NOELLE: Exactly. And that's exactly the kind of position I was in. I said, okay, I need to make a game plan. And when I quit Maven, I had joined an accelerator program called Visible Hands, which was designed by POC founders. And for three months, you got a small chunk of money. And I worked backwards, I said, okay, within this three-month period, I need to prove that Noula is a venture backable business.

And so I worked backwards with how much savings I had left to continue supporting myself. And that gave me the program started in September, and I had basically saved enough money for myself through end of February, maybe end of March is stretching it, of 2022. And so, I worked backwards from that date and closed an oversubscribed pre-seed round in February.


NOELLE: So that was was very challenging. I don't think I've...I worked harder in my life than I ever had before. And so yeah, that's really kind of where we're at today. And it made me one of less than 100 Latina women to ever raise a million dollars, which is wild.

VICTORIA: Awesome that you were able to do that, and sad that the number is so small. [laughs]

NOELLE: I know. And I did the math, and we said, okay, 0.4% of venture dollars go to Latina founders. I need to have 200 meetings just to get one yes. And so I was chasing as many meetings as I could and chasing nos as fast as I could because I thought the sooner I could get a no, the quicker I could move on to the next.

VICTORIA: So, really trying to weed out people who just weren't going to be a good fit. [laughs]

NOELLE: Right.

VICTORIA: That makes sense. But ultimately, you were able to find someone who aligned with you. Was there a checklist or some kind of way that you used to decide if those investors were going to be right for you?

NOELLE: Yeah, I think, ultimately, the connection to our mission. At the early stage, they're making a bet too on founder fit, and so I wanted them to, one understand and feel confident in myself as a founder. And so I wanted to see that on the call. And then two, I also wanted to ensure they understood that this was a problem. And so there were some investors where they didn't understand the problem or why anyone would need this. And some of them didn't understand things like what menstruation was, not even kidding. [laughs]

I didn't have that point, I was like, I don't have a single check. I had to make the decision, like, this isn't going to be the right partner for me. And so those were kind of my two main criteria, like, do I believe they're going to be the right partner in helping us accelerate just my vision and supporting me as a founder? Do they believe in me and in our vision? And two, do they understand the problem and the impact?

VICTORIA: Right, that makes sense. So then that kind of empowers you to continue doing the work that you know you should be doing.

NOELLE: Right.

VICTORIA: Well, I wanted to ask you a little bit more about TikTok too, and how you used social media to raise your brand awareness.

NOELLE: [laughs] So, our TikTok strategy, I'm embarrassed at how long it took me to make our very first TikTok [laughs] because I probably spent way too much time trying to figure it out. But our TikTok strategy really aligns with our brand strategies. Our core pillars in terms of that really come down to leading with empathy, so showcasing real, raw, authentic stories from real people. So we can show, like, you are not alone in this. And then two, educational pieces as well.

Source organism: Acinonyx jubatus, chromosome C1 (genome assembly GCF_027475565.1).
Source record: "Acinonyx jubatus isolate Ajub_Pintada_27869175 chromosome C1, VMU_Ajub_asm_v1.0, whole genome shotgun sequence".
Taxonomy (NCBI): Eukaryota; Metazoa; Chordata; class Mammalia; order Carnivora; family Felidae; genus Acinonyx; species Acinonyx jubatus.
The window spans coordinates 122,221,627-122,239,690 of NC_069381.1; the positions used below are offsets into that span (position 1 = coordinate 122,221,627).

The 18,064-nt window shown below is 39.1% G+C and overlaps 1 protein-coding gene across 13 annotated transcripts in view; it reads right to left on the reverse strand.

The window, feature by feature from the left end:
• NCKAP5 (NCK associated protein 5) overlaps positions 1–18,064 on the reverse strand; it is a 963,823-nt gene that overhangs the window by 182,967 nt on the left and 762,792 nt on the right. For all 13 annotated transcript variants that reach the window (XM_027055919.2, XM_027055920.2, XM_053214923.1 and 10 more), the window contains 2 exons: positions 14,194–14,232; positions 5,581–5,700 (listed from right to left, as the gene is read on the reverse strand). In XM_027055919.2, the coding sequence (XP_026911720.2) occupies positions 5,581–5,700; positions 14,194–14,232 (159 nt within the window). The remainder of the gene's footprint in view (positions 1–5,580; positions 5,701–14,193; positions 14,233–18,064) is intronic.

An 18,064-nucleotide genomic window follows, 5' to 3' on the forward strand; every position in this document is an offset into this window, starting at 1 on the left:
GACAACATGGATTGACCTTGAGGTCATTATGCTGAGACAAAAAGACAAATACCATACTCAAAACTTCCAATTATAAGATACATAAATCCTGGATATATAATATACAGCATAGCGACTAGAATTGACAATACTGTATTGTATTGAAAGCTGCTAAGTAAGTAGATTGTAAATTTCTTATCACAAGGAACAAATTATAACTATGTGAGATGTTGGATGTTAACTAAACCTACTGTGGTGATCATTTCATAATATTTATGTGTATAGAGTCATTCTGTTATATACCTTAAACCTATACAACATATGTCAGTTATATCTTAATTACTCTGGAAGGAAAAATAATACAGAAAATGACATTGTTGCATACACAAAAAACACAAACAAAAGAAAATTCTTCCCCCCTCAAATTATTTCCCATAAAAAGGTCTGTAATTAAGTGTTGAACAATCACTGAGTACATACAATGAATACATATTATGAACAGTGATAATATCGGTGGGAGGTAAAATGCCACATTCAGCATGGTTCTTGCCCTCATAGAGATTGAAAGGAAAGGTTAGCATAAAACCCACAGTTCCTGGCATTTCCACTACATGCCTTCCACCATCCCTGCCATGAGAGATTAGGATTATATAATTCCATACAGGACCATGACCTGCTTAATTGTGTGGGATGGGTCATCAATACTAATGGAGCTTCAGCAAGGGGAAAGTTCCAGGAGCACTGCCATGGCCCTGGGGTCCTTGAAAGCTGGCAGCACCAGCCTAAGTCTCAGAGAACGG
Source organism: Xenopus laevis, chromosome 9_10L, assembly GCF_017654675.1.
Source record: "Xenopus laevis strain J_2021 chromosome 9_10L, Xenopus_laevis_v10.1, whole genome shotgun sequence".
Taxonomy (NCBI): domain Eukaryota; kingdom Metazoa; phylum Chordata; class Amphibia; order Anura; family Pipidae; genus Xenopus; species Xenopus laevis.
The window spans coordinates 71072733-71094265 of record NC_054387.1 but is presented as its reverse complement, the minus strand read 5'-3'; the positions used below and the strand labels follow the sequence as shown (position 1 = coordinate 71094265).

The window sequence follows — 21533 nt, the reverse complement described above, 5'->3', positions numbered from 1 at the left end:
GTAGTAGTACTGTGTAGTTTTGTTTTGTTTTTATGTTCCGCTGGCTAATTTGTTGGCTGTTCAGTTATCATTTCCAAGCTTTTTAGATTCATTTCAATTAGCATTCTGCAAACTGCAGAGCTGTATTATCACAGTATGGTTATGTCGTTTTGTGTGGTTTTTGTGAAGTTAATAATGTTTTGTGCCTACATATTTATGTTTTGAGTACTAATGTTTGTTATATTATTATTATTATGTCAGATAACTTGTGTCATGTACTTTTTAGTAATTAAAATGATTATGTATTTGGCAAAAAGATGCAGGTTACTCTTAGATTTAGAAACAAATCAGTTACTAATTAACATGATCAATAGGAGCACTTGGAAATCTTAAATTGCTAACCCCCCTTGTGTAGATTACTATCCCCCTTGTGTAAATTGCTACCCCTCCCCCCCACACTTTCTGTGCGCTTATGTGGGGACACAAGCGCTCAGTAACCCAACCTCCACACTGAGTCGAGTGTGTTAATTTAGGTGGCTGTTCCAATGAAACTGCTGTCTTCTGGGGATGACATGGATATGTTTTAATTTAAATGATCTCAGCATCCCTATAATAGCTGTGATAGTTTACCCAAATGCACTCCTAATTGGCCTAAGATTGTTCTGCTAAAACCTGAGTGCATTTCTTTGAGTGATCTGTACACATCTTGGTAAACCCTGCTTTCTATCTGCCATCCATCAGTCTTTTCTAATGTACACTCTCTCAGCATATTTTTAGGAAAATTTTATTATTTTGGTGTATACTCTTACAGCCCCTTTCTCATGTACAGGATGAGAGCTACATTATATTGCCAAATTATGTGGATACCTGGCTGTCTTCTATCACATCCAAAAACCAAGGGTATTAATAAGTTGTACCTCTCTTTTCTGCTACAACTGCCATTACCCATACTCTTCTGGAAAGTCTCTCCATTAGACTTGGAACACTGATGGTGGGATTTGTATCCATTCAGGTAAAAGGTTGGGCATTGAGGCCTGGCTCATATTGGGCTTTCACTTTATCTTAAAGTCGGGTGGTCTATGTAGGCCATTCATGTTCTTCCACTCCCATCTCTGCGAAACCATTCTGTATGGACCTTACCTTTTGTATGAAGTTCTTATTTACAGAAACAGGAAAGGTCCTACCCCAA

So we have a series called Dear Noula where anyone can write in anonymous questions to Noula. And our medical director, Dr. Marieme Mbaye, will answer those on TikTok. And so, really, what's helped drive the virality in our TikTok strategy is the marriage of that approach where one of our most viral TikToks is one of me with my ultrasound behind me. And then another one that's very educational based around what your vaginal discharge might be telling you. And so there's that blended approach to just, again, showing those real stories with digestible educational bits of content has really helped us build that brand awareness and also just the trust in our brand as well.

VICTORIA: That's great. And I think that's something that a lot of startups might be thinking about marketing-wise. Like, how do they use those types of tools to really connect with people? And I like the approach that you've taken with being educational and with being very real, [laughs] which makes sense. Okay, so we asked about what your biggest challenges were on the horizon. What do you think are the biggest opportunities that you could potentially take on at Noula in the next six months to a year?

NOELLE: What I'm particularly very excited about with Noula is our ability to adapt with users over time. So what we often see with a lot of digital health solutions, especially in women's health, is they tend to be very stage-specific. You use this product for fertility-related stuff, this one for pregnancy-related stuff, this for postpartum-related stuff, or STIs, for example. So they tend to be very specific.